Saturday, October 03, 2015

Longs Peak Project: Month Ten

Winter has returned to Longs Peak and with it, the screaming barfies to my hands.

Chuck Charlie and I viewed a sun-drenched, dry, impressive West Face of Longs Peak two weeks ago when we did the Glacier Gorge Traverse. I knew the face held some moderate (5.7 and easier) rock routes and I'd never done a route there before. That was to be our October ascent.

The thing snows on Longs Peak. Pretty much every month of the year. The only difference is in our long that snows sticks around. In October, in the shade, it isn't going anywhere until April or May or June. And get this, west faces don't get any sun until the afternoon! Who knew?
The Boulder Field
We met in Boulder at 5:30 a.m., which means 5:25 in Bill/Charlie speak apparently, as we always arrive early and always within 60 seconds of each other. It was my turn to drive and Chuck Charlie piled into my car. On the drive up there Charlie regaled me about his fancy new mountain bike and how he could have spent $5000 more dollars and saved two pounds. We both agreed this was pretty ridiculous and concluded that the rider should just lose pounds off his fat ass instead. But then I realized, in horror, that might mean cutting back on donuts. All of a sudden I could see the reason in spending the extra five G's.
Nearing the Keyhole
At the trailhead Chuck was ready to go in a flash, but I had to visit the Little LPPer's room. Still, we were hiking one minute before 6:30 and I was $2500 dollars lighter.

On the way up we passed a number of people coming down. They had got to the Keyhole and took one look at the snowy, icy, shaded ledges leading over to the Trough and turned around. This showed great judgement, as none of them carried Microspikes and didn't have the experience for such a dangerous ascent. Just last year a friend of mine died on this traverse. Later that day, on our descent, we'd learn of a lost hiker/climber named Spencer who has been missing since Friday. I cringe at what the probably means.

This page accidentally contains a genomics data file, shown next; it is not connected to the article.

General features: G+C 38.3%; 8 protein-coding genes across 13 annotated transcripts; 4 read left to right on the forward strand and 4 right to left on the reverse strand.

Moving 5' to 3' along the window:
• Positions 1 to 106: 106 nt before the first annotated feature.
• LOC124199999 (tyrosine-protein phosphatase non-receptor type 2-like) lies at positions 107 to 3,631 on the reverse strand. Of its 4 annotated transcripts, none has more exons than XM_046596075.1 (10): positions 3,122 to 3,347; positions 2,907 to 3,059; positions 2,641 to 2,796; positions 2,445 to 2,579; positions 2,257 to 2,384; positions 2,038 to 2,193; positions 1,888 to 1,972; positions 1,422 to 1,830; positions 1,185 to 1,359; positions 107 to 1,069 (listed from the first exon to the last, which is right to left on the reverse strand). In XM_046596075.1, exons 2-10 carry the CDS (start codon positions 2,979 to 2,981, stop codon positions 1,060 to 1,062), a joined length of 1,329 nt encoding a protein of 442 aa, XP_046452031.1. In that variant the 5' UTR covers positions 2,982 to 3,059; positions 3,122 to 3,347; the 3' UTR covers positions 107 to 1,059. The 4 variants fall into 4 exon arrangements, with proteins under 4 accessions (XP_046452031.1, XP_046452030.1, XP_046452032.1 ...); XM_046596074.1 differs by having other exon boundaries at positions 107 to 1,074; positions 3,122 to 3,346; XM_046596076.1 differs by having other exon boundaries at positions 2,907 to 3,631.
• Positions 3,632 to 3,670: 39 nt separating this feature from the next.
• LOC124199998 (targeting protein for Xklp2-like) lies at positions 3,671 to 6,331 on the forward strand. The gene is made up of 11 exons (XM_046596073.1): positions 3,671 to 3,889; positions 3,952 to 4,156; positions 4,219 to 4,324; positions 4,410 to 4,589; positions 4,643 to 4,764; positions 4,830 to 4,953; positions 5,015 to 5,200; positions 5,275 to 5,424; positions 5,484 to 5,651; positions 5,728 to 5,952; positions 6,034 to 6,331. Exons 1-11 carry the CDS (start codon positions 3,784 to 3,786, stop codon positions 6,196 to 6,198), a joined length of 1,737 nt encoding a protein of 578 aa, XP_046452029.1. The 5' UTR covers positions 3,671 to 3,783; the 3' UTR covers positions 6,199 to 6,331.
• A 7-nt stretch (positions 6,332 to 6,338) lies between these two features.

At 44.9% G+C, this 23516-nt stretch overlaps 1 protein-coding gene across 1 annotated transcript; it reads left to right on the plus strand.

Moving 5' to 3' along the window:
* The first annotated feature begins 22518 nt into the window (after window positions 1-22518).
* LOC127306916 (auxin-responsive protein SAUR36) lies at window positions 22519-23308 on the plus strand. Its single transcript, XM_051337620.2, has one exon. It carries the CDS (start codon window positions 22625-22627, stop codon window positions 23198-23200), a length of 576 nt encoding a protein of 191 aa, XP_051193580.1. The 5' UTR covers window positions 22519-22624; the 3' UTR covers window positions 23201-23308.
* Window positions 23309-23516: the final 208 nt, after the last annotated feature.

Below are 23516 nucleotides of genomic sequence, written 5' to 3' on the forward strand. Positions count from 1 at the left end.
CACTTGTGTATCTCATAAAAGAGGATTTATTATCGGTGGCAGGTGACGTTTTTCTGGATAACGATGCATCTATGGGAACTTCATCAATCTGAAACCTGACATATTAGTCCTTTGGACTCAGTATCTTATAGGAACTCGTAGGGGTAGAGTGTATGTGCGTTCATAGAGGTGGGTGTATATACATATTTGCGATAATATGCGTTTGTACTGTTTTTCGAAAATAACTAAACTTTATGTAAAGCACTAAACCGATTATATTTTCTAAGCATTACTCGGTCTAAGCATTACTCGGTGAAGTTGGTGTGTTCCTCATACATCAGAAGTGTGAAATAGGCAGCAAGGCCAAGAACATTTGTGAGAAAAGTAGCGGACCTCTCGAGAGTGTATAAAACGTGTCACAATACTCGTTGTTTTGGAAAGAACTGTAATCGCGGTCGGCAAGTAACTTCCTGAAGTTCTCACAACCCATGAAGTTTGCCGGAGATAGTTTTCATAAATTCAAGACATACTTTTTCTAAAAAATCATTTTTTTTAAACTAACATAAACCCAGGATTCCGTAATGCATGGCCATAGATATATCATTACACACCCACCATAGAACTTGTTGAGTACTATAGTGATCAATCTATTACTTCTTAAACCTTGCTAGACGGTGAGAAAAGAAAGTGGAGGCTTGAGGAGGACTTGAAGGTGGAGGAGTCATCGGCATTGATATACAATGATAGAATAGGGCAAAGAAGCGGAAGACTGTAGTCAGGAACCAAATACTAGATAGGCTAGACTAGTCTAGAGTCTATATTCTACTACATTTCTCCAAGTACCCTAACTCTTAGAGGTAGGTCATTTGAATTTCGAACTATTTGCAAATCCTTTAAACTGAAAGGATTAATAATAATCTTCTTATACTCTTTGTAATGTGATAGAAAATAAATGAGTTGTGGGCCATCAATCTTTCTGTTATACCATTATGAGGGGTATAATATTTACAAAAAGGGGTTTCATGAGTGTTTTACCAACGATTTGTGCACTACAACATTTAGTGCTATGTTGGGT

Nearing the top of the Trough
We passed a team of about ten climbers on the way up to the Boulder Field. They were all headed for the North Face / Cables Route. We'd see them again on our descent. They didn't have Microspikes either...

We spiked up at the Keyhole and moved cautiously across the frigid ledges to the Trough. The temperatures, snow, ice, and shade quickly dashed any thoughts of a West Face route. We hoped to salvage things by ascending the Southwest Ridge, a highly recommended, 3-pitch 5.4 route that starts at the top of the Trough and makes a beeline for the summit plateau.
Crux dihedral on pitch one.
We geared up at the base and I slipped some chemical heaters into my gloves before leading off on the first pitch. We didn't put on the climbing shoes we carried, as it was too cold and too snowy. Instead, we climbed in our running shoes and Microspikes - a sort of ultralight mixed climbing footwear. The crux corner had me completely desperate because my hands were so cold I could barely use them to grasp the holds or place gear. When I got to the ledge atop the corner and hit the sun, I immediately set up a belay and endured ten minutes of intense pain. My hands were just returning to normal when Charlie arrived. His hands were cold too, but has a distinct advantage over me: he's not a wimp. In just a minute or two he was good to lead the second pitch.
At the top of pitch one